Cause or Effect? Depression in Obesity

A new study of depression in obesity just published in the British Journal of Psychiatry finds that high BMI likely does not cause depression. The two conditions have long been associated and much speculation about a cause and effect relationship can be found.

In this new study, Chi-Fa Hung and colleagues analyzed data from the 3,222 subject in the case-controlled RADIANT study of major depression.  In their analyses, they factored in data on the FTO SNP genotype and a genetic risk score based on 32 genotypes well-known to be associated with obesity.

As expected, they found an association between obesity and depression. But they conducted two instrumental variable analyses that led them to conclude that excess weight is likely not an important cause of major depression. The association, they concluded, “might be explained by reverse causality and/or residual confounding.”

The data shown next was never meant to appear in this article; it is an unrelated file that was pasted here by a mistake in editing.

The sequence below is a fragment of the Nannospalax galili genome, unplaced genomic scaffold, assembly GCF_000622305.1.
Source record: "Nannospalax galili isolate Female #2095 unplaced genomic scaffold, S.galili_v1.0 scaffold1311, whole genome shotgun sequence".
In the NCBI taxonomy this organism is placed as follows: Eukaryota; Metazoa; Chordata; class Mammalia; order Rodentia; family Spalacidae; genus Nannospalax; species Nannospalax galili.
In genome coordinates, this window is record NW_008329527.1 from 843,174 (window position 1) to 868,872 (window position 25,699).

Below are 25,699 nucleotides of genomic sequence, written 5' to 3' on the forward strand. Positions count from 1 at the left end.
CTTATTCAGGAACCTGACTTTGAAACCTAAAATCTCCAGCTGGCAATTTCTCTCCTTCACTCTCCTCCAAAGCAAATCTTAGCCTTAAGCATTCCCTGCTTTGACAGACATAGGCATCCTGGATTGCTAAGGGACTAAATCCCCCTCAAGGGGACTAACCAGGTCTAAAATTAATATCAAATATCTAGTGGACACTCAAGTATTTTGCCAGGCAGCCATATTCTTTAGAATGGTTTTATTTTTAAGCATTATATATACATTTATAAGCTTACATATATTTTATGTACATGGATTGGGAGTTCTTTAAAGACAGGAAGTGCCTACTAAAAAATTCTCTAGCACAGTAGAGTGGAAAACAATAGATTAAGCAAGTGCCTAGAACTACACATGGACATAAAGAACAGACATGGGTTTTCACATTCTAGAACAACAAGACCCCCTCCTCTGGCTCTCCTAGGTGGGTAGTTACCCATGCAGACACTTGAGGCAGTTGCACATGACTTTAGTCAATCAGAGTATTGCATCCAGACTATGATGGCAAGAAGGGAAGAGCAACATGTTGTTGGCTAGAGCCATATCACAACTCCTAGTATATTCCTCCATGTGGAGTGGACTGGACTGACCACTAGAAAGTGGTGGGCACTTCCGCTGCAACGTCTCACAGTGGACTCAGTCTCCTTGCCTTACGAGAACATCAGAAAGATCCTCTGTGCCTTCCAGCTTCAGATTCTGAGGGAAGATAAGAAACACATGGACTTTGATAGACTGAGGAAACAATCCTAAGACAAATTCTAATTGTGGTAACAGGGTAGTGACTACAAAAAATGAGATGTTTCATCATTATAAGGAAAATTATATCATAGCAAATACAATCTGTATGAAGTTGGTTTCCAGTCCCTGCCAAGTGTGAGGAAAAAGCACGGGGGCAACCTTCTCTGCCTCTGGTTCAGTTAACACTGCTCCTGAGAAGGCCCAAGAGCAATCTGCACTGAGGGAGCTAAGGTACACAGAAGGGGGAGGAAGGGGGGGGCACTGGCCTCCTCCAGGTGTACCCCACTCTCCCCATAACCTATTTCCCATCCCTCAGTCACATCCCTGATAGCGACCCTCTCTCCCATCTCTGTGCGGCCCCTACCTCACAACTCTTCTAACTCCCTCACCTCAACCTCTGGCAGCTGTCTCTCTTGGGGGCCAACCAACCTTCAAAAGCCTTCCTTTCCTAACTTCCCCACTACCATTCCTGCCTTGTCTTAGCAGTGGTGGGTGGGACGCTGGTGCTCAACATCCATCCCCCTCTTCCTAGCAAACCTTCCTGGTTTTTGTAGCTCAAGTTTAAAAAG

In other words, it might be that depression causes obesity. Or it might be that some other factor, as yet unknown, explains the link between these conditions.

Clearly this study is not the final word. For an individual, it’s easy to understand how obesity might be a trigger for depression. And it’s easy to understand how depression might lead to eating behaviors that lead to obesity.

But this study makes it hard to support a sweeping conclusion that obesity causes depression.

Find out the cause of this effect,
Or rather say, the cause of this defect,
For this effect defective comes by cause.

— William Shakespeare, Hamlet

Click here to read the study and here to read more about depression and obesity from the Obesity Action Coalition.

Rainy Day, photograph © Nebojsa Mladjenovic / flickr

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